A challenge to the myth of nationhood: Vimy was not the birth of Canada


Back in the mid-1950s, Uncle Eberts offered me the gift of a lifetime. At least for a five year old boy.

He got me a ride on a big yellow bulldozer that he’d hired to do some road work. We lived next door to Eberts Macintyre on the Gatineau, just south of Wakefield. He was my grandfather’s brother-in-law, my honourary uncle.

Aside from the bulldozer adventure, Uncle Eberts was impressive because he was a very energetic senior, quite deaf, with a metal plate in his head. He suffered his injuries in World War I. The story of the metal plate was, for a young boy, nearly as impressive as the bulldozer. Uncle Eberts was a swell fellow.

He was also the author of an early book on the battle of Vimy Ridge. He wrote Canada at Vimy in 1967 at age 82. Uncle Eberts reflected on the Great War, his experiences and that ghastly conflict’s legacy.

I was, needless to say, glad to re-read the book when historian Ian McKay and I were working on our own look back at the Great War. Uncle Eberts was certainly a patriotic military man: He didn’t hesitate to write, on the occasion of Canada’s centennial year, that Vimy was “a glorious tribute to our past.” 

But he also scrutinized the war with the wry eye of someone who’d had a close-up view. He was unusual amongst war writers in pointing out that, among an estimated 750,000 “young men who shed their blood on that historic hill,” a large number were German. That gruesome statistic inspired him as “a mournful reminder of the utter futility of war,” a phrase that twenty-first-century martial nationalists consistently avoid. Uncle Eberts used it without self-consciousness.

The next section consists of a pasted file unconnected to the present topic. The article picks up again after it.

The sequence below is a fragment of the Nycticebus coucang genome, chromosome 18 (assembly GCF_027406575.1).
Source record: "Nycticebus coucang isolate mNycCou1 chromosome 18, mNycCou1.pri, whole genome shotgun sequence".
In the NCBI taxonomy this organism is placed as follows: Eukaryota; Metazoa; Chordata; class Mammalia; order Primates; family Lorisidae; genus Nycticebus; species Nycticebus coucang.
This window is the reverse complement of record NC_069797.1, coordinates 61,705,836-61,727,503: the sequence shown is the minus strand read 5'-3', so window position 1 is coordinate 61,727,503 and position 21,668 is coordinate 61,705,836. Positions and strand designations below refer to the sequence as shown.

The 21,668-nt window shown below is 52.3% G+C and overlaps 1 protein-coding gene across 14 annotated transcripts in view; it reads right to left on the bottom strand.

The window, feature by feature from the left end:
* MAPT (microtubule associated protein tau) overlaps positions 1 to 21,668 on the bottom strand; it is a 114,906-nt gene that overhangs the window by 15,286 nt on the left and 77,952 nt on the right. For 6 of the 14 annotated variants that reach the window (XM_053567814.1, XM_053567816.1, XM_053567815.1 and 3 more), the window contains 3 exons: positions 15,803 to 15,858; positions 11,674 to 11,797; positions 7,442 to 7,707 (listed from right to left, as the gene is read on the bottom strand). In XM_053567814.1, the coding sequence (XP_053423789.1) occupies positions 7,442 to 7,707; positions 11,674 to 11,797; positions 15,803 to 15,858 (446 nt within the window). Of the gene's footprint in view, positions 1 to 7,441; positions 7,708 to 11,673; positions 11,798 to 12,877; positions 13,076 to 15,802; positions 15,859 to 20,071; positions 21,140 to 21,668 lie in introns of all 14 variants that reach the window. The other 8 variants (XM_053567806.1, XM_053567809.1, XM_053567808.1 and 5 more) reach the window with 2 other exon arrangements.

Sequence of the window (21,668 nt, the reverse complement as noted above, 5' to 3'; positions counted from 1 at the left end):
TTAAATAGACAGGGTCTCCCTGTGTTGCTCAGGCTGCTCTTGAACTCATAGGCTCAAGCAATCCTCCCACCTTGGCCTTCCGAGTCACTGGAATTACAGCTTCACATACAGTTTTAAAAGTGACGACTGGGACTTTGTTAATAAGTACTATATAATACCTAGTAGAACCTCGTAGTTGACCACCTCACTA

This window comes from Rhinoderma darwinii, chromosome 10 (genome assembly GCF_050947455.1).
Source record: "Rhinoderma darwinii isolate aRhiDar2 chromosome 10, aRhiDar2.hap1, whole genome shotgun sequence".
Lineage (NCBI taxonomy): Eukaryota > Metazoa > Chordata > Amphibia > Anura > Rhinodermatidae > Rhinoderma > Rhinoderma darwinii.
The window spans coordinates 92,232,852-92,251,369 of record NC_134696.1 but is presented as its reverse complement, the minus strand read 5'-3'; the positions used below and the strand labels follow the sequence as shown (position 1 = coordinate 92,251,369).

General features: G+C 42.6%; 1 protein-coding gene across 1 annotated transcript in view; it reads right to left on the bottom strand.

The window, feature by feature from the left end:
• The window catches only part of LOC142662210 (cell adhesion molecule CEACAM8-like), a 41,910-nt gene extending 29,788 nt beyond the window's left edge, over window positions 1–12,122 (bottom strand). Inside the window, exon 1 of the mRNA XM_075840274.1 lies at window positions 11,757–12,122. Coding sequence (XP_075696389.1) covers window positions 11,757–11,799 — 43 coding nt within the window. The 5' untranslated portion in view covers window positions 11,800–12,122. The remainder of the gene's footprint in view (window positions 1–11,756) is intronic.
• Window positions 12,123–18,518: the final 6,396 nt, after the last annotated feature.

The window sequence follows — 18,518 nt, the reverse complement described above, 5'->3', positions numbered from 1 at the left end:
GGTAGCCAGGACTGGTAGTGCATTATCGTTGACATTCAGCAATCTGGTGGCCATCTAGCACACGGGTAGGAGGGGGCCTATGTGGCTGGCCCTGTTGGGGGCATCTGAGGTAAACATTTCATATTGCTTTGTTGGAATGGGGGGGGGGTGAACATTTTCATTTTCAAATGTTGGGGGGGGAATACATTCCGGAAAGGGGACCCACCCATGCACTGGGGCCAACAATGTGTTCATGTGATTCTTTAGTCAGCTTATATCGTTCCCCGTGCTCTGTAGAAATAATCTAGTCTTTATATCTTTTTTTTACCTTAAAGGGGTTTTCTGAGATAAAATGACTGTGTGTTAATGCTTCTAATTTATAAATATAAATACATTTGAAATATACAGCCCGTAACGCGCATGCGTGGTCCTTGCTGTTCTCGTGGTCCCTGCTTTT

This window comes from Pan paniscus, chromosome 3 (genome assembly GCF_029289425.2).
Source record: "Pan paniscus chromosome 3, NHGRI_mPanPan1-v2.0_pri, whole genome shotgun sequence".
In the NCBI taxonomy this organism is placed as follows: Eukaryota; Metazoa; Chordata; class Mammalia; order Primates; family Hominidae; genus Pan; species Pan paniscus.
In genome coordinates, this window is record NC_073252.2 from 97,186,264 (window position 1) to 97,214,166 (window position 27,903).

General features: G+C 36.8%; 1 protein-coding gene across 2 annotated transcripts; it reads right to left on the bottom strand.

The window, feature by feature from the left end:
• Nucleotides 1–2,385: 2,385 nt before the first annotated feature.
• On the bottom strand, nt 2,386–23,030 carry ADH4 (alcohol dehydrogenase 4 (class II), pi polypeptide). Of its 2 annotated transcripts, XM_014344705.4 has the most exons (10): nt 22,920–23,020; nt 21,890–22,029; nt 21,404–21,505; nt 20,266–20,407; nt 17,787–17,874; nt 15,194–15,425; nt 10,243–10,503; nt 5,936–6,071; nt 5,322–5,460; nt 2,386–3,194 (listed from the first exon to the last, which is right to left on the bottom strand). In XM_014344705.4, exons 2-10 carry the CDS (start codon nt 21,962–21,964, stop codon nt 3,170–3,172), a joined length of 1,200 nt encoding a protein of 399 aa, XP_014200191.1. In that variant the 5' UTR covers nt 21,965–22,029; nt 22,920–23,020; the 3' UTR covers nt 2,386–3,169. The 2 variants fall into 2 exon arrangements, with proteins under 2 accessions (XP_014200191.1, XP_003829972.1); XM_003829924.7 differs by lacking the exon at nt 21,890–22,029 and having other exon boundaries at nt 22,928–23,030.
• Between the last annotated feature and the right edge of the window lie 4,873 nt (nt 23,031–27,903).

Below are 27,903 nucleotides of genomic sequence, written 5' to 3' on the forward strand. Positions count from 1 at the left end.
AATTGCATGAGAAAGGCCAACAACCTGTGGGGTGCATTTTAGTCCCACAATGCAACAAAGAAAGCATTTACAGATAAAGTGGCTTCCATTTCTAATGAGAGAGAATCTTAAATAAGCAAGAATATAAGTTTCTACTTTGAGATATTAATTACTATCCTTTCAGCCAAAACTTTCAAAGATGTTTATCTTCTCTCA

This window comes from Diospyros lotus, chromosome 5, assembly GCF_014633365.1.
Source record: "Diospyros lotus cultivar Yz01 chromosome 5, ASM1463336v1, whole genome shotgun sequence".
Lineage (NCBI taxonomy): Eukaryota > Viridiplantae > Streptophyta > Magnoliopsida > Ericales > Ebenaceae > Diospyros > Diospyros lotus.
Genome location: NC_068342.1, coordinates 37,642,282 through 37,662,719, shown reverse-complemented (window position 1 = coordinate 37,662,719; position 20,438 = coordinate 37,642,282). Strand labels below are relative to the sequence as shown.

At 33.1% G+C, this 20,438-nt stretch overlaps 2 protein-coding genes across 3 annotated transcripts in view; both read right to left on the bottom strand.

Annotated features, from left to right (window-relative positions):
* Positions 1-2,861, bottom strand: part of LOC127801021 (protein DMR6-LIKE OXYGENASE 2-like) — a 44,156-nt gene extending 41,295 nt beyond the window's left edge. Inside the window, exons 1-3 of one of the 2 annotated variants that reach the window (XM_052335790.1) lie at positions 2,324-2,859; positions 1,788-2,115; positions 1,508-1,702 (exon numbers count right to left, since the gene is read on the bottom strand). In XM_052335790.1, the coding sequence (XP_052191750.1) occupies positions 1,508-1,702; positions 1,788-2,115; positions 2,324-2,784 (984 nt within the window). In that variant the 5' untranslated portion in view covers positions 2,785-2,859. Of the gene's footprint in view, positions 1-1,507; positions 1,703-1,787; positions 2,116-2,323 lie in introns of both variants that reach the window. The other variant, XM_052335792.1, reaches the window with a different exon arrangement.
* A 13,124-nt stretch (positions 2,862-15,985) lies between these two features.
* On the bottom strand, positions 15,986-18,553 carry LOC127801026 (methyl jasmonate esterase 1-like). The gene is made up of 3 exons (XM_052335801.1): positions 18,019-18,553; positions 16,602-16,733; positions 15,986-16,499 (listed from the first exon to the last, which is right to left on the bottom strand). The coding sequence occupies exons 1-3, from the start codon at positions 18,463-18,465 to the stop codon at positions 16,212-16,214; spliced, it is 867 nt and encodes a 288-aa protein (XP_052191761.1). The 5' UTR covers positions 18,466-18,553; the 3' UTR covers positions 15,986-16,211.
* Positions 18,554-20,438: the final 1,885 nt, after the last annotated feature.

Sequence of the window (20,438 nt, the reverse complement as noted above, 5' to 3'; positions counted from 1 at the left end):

Even the timing of Vimy raised doubts in his mind. On the eve of battle, he writes, “It was nauseating to contemplate the horrors that the representatives of two Christian nations would inflict on each other at this time of the Easter festival, each side believing that he was in the right.”

Of course, our new book with its suggestive title differs from Canada at Vimy. We weren’t there, so we took a different approach. Uncle Eberts had his diaries and his memory. We had access to hundreds of manuscripts and printed records about the war. And, more broadly, about how the war – and wars in general – are remembered and commemorated. We hope that The Vimy Trap shows just how complex our sense of Canada’s past can be. 

We also hope that it proves just how sadly simplistic and just plain wrong the Big Bang theory of Canada’s origins in fact is. While I have a Vimy: Birth of a Nation cap from the Legion, it’s a misplaced claim that we challenge in The Vimy Trap.

Archaic, romanticized talk of Great War valour and glory remains with us. So does the strutting patriotism of those who still speak with a glib enthusiasm of wars that they did not directly experience, and the likes of which they themselves will most probably never suffer. Our book seeks to understand how the tragedy has been remembered and how that memory has changed – and been changed – as men like Eberts Macintyre have long passed from the scene. We seek to remember the war in realistic, compassionate ways, and to the resolve that such dark and painful days will never again be experienced.